We take a look at some of England’s oldest theatres, which also happen to be great for groups. 

Bristol Old Vic

Source: Philip Vile press

The auditorium of Bristol Old Vic.

If you want to combine your theatre visit with history, visiting heading to one of the UK’s oldest playhouses could be on the cards. With many older theatres now offering backstage tours to delve into the history, groups can enjoy entertainment in many forms.

1. The Old Vic

This year The Old Vic in London is celebrating its 200th birthday, making 2018 an ideal year to pay a visit to see a show. With aA diverse theatre programme runs each year, with 2018 highlights including expected each year, this year, groups can enjoy shows such as A Christmas Carol. This theatre was officially opened in 1818, but building work started on it in 1816 with recycled materials from the Savoy Palace on the Strand used. The theatre is fully accessible for all and groups of ten plus and 20 plus can received discounted tickets.

2. Theatre Royal Drury Lane

Having originally opened in 1662, the Theatre Royal Drury Lane is London’s oldest theatre. Although the building we see today is not the original building, the stage, said to be the West End’s largest, still makes the theatre one of Britain’s most famous. Currently showing 42nd Street, this theatre caters for groups with the offer of discounts for those with ten or more. Group organisers can call 020 7087 7763 for booking details of 42nd Street.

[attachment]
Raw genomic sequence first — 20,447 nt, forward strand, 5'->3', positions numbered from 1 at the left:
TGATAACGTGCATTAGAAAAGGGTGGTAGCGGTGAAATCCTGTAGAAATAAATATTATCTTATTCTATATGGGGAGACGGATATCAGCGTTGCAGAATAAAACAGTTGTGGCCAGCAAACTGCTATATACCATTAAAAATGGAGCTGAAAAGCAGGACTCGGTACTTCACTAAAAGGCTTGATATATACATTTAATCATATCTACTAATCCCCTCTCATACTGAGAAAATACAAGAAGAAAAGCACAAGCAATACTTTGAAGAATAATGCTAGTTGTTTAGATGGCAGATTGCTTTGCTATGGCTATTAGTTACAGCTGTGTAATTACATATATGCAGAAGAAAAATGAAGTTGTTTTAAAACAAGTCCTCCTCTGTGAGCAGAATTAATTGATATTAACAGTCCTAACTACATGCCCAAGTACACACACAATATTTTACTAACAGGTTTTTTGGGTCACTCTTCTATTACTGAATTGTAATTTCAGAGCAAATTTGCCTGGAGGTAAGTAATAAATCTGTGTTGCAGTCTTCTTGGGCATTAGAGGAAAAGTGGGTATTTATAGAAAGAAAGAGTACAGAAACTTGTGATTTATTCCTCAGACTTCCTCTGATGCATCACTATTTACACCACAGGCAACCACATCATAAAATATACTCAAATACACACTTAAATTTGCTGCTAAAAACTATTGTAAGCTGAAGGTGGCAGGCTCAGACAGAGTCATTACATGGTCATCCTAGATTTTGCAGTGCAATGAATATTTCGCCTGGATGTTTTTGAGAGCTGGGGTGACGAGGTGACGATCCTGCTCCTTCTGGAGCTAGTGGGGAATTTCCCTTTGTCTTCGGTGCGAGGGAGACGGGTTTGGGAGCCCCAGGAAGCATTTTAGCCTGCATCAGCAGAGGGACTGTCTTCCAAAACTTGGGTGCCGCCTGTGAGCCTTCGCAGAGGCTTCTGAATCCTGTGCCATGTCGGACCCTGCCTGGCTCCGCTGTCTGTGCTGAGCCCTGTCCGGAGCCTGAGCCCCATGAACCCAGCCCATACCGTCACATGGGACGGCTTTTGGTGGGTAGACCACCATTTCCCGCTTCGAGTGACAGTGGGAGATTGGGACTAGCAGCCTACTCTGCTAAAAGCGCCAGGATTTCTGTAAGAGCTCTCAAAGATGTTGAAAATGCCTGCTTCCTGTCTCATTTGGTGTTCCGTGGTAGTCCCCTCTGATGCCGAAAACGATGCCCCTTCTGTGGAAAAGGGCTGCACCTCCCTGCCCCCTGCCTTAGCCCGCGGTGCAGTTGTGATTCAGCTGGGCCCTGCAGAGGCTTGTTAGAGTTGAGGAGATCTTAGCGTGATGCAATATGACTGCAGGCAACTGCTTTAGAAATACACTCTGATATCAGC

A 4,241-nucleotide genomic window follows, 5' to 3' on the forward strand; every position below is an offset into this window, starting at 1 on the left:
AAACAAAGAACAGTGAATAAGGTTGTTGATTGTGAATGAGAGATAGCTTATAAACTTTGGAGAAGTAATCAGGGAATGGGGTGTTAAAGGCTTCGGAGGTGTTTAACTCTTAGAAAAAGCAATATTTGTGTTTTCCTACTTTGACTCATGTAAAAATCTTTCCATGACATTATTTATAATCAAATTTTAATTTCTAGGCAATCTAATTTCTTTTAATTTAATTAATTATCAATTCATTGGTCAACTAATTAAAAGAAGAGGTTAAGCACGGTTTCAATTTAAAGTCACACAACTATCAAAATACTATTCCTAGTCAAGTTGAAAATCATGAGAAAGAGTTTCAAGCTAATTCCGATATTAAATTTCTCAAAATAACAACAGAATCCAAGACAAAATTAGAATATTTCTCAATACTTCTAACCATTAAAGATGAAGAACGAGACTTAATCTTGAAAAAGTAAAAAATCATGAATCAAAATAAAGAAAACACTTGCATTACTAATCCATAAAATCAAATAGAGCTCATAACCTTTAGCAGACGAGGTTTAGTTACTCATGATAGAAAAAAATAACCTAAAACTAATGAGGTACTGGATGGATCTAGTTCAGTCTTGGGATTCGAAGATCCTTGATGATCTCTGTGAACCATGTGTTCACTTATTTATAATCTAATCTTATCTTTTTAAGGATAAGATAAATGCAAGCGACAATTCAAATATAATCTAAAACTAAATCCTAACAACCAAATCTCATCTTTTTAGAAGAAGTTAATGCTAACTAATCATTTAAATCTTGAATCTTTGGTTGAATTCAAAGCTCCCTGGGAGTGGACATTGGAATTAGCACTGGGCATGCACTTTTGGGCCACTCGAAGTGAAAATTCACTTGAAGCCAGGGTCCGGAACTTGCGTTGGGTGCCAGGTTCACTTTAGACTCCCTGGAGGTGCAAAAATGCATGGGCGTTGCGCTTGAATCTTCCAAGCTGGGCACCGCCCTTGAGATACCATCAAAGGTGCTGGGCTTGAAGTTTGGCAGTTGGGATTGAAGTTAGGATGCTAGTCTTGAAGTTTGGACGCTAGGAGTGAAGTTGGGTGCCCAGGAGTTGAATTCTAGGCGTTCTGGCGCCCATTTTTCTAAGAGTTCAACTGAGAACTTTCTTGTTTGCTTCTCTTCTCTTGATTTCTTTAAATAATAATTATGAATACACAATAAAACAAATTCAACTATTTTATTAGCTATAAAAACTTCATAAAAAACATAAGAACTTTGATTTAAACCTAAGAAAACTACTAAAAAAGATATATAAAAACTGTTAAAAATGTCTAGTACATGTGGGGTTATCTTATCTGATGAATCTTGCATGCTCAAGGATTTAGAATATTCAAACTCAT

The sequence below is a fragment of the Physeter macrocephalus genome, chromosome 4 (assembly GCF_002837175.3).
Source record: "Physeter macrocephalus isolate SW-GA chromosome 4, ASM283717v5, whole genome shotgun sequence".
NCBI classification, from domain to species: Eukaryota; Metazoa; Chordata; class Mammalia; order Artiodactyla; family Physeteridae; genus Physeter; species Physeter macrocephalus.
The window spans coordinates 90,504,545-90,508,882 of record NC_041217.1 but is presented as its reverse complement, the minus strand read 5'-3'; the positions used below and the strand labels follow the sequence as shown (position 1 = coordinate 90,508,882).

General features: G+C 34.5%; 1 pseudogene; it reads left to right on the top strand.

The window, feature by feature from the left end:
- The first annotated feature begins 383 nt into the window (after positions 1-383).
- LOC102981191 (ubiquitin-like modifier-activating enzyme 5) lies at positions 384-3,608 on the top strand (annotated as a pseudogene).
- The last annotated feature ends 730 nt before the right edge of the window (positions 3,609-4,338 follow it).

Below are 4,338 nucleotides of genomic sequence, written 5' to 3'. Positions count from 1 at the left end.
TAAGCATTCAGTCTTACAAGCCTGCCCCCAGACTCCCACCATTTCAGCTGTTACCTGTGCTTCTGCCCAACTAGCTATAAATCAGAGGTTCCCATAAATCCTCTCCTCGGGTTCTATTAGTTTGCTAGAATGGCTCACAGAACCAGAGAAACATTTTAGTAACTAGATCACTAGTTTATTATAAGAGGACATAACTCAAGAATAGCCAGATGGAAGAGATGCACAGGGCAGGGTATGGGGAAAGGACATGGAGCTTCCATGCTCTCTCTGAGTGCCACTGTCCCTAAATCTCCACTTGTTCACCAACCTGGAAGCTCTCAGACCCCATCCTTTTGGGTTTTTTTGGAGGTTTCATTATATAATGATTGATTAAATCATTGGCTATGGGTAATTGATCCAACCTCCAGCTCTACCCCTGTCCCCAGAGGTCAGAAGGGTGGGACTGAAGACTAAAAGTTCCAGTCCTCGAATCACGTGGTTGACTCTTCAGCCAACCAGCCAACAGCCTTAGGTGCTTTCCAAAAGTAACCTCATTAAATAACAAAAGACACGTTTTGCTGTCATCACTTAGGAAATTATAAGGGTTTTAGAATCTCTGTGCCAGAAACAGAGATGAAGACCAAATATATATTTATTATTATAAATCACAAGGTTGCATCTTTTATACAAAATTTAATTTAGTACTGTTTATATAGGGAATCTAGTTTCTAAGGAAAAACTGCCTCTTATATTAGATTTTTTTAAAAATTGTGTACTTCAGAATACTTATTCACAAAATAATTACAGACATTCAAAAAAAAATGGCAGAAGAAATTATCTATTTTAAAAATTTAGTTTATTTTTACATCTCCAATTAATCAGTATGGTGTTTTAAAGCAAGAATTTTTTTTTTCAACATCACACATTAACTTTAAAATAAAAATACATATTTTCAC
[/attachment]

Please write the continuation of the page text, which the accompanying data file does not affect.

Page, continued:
3. Bristol Old Vic

Built in 1766, this theatre in Bristol is said to be the oldest continuously working theatre in the ‘English speaking world’. Built as a symbol of pride, Bristol Old Vic continues to showcase a range of fantastic shows and plays. Upcoming shows include The Meaning of Zong, A Little Death, Twelfth Night and A Christmas Carol. Groups are welcome and visits can be booked with special packages including drinks and catering.

4. Lancaster Grand Theatre

Lancaster Grand Theatre opened in 1782 and has seen its fair share of history. In 1908 a major fire caused havoc, destroying the interior which had been designed by Frank Matcham. However only eight months after, the theatre was reopened displaying new Edwardian designs which are still seen today. Tours of the theatre can be arranged for those groups interested in learning more of its history. Plenty of shows and plays are staged throughout the year including stand-up comedians, greatest hits performances and shows for children too.

5. Theatre Royal Bath

The Theatre Royal Bath is one of Britain’s oldest and comprises of three auditoriums, the Main House, Ustinov Studio and the egg. Backstage tours are available which allow you to discover the history and architecture of the building. Many touring productions visit this theatre before heading to the West End, and upcoming shows include The Height of the Storm, The Egg, In Praise of Love and Macbeth.